Investors looked past a weak forecast from software maker Oracle (ORCL ) and focused instead on positive economic data that pointed to a turnaround, lifting stocks to finish higher on Friday.
The Dow Jones industrial average ended up 90.09 points, or 0.86%, to 10,607.23. The Nasdaq Composite Index added 14.15 points, or 0.76%, to 1,868.29. The broader Standard & Poor's 500 Index gained 13.10 points, or 1.14%, to 1,166.14.
The reaction of Federal Reserve policymakers to the signs of building strength will be the market's primary focus next week. Wall Street will be watching Tuesday's meeting of the Federal Open Market Committee, the Fed's policy-setting arm. Most market observers expect the FOMC to shift to a neutral stance on interest rate policy from the current easing bias that has been in place since December, 2000.
What will be key, however, is the wording of the rest of the FOMC's policy announcement in terms of hints as to when the Fed may start to reverse the cuts in interest rates of 2001, according to Standard & Poor's research.
On the economic data front, Wednesday brings reports on housing starts and the Treasury budget. Thursday will round out the week with the Consumer Price Index, leading indicators, and the Philadelphia Fed index, among other releases.
In Friday's session, investors reacted to more positive news on the health of the economy. The Federal Reserve said production by the U.S. industry in February recorded its biggest bounce since June, 2000 -- providing further evidence the U.S. economy is rebounding.
"I think it's really surprising to see such a dramatic turnaround and [the news] bodes well for improved profit margins and better corporate earnings," says Jeffrey Kleintop, chief investment strategist at PNC Financial Services Group. Kleintop addded Friday's industrial production numbers support inventory data, released earlier in the week, that showed businesses have gone from liquidating inventory in the fourth quarter to restocking shelves in January.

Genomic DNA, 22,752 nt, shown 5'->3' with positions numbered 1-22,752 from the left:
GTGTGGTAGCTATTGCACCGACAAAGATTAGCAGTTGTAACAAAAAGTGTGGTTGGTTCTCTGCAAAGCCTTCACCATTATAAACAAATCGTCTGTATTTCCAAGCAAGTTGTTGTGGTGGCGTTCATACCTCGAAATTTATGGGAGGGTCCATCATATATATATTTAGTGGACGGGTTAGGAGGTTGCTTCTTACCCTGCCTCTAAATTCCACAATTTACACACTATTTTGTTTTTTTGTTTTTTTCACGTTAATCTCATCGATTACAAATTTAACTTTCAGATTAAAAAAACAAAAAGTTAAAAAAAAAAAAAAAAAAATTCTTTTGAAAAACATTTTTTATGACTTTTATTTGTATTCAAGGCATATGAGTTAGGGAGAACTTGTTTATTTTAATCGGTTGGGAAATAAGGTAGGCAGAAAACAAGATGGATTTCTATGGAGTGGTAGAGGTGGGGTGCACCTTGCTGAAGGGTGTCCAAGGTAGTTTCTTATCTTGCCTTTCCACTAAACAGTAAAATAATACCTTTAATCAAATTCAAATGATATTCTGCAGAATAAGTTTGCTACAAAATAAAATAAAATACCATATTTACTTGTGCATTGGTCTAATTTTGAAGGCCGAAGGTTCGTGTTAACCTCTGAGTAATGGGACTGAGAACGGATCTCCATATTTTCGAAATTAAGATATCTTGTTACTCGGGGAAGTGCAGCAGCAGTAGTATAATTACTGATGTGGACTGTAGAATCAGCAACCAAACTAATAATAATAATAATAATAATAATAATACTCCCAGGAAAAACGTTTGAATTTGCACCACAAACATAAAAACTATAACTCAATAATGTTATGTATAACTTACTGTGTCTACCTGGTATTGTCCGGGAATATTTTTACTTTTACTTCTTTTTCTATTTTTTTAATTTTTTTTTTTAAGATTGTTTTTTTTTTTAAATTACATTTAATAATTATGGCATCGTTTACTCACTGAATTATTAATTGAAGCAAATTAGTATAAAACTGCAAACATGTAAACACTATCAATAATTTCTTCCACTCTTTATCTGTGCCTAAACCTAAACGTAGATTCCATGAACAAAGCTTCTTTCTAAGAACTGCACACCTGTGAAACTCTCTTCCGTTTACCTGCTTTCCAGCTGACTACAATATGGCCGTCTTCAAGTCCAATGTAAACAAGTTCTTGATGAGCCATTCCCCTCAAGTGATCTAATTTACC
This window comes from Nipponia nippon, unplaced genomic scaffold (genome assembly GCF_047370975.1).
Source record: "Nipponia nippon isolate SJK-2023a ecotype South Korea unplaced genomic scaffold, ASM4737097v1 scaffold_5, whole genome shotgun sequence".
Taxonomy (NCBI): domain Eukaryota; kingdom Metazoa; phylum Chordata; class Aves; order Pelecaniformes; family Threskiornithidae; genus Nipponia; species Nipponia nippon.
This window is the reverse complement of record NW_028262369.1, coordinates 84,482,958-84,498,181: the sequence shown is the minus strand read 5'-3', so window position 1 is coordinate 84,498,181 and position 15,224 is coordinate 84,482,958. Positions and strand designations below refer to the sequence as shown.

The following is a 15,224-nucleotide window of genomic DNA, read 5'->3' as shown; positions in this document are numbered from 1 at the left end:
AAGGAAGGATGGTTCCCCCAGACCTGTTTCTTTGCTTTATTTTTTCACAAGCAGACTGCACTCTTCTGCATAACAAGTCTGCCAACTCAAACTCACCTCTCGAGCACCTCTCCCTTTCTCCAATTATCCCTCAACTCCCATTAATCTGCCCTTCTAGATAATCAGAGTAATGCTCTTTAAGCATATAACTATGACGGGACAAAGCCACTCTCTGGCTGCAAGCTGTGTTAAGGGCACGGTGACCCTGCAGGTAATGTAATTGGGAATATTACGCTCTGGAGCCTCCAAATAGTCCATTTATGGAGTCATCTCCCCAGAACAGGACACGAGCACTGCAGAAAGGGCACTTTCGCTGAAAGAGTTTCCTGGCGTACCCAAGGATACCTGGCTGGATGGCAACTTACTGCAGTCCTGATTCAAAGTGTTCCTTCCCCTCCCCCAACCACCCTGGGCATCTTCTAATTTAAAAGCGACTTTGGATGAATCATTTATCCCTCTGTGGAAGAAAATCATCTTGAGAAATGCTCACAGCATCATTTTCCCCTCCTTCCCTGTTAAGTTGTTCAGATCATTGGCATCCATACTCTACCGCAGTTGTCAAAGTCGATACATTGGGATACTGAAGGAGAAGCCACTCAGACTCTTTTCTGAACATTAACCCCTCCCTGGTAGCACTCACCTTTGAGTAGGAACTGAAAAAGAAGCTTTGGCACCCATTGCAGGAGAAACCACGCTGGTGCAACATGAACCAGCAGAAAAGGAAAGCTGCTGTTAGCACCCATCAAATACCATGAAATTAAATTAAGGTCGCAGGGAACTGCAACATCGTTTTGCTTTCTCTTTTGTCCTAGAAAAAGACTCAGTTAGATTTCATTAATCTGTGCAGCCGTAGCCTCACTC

Output at the nation's factories, mines and utilities rose 0.4% in February. Combined with January's revised 0.2% increase, February marked the first time since August and September of 2000 where there were two straight months of increases in production. The manufacturing sector alone, the largest component in the report, saw a production gain of 0.3%, the same as the revised January figure for the sector.
Also boosting investor sentiment was a report suggesting inflation remains dormant. The producer price index, a gauge of U.S. wholesale prices, edged higher by 0.2% in February, mainly because of rising gasoline prices. The modest rise suggests little evidence that inflationary pressures are building in the economy. Excluding volatile food and energy components, wholesale prices were unchanged in February after declining 0.1% in January.
Meanwhile, U.S. consumer sentiment jumped in March to its highest level since December, 2000, as the labor market improved. The University of Michigan's preliminary consumer sentiment index rose in March to 95.0 from a final reading of 90.7 in February.
Among Friday's stocks in the news, Oracle, after the closing bell on Thursday, posted a dip in quarterly profits and reduced its forecast for the current quarter, citing slack corporate spending on technology.
And Merck (MRK ) on Friday said it yanked the U.S. marketing application for a new arthritis drug, but will re-file the application at an unspecified later date for broader use for the medicine, according to wire reports.
Among the best-performing groups in Friday's session were oil and gas drillers, leisure companies, and makers of agricultural products. Underperforming sectors included Internet software and services, application software, and building products.
Oil futures, meanwhile, ended higher after OPEC, as expected, left production quotas unchanged. The oil cartel, meeting in Austria, is seeking to cement the price of its export basket in the $22-$28 a barrel range and wait for a global economic revival to lift crude demand, according to wire reports.
U.S. Treasuries, spurred by some late-session short-covering, ended solidly higher.
As for Tuesday's Fed policy meeting, any rhetoric that suggests Alan Greenspan & Co. are leaning toward a tightening policy would spark a return of a bearish trend in bonds, according to S&P MMS. Lack of such reference would likely give an oversold bond market a chance to recover, MMS adds.
European markets finished higher. In London, the Financial Times-Stock Exchange 100 index was up 31.30 points, or 0.59%, to 5,292.70, amid uncertainties about economic strength. In France, the CAC 40 added 41.49 points, or 0.91%, at 4,588.33. In Germany, the DAX Index gained 108.48 points, or 2.06%, to 5,385.35, as German January retail sales rose more than expected, and February wholesale prices ticked up only 0.2%.
In Asia, the markets ended mixed. The Nikkei gained 79.19 points, or 0.68%, to 11,648.01, as buy-backs swelled in market heavyweight sectors technology, telecom and automobiles on the back of the weaker Japanese yen. In Hong Kong, the market lost 93.45 points, or 0.83%, to 11,210.25.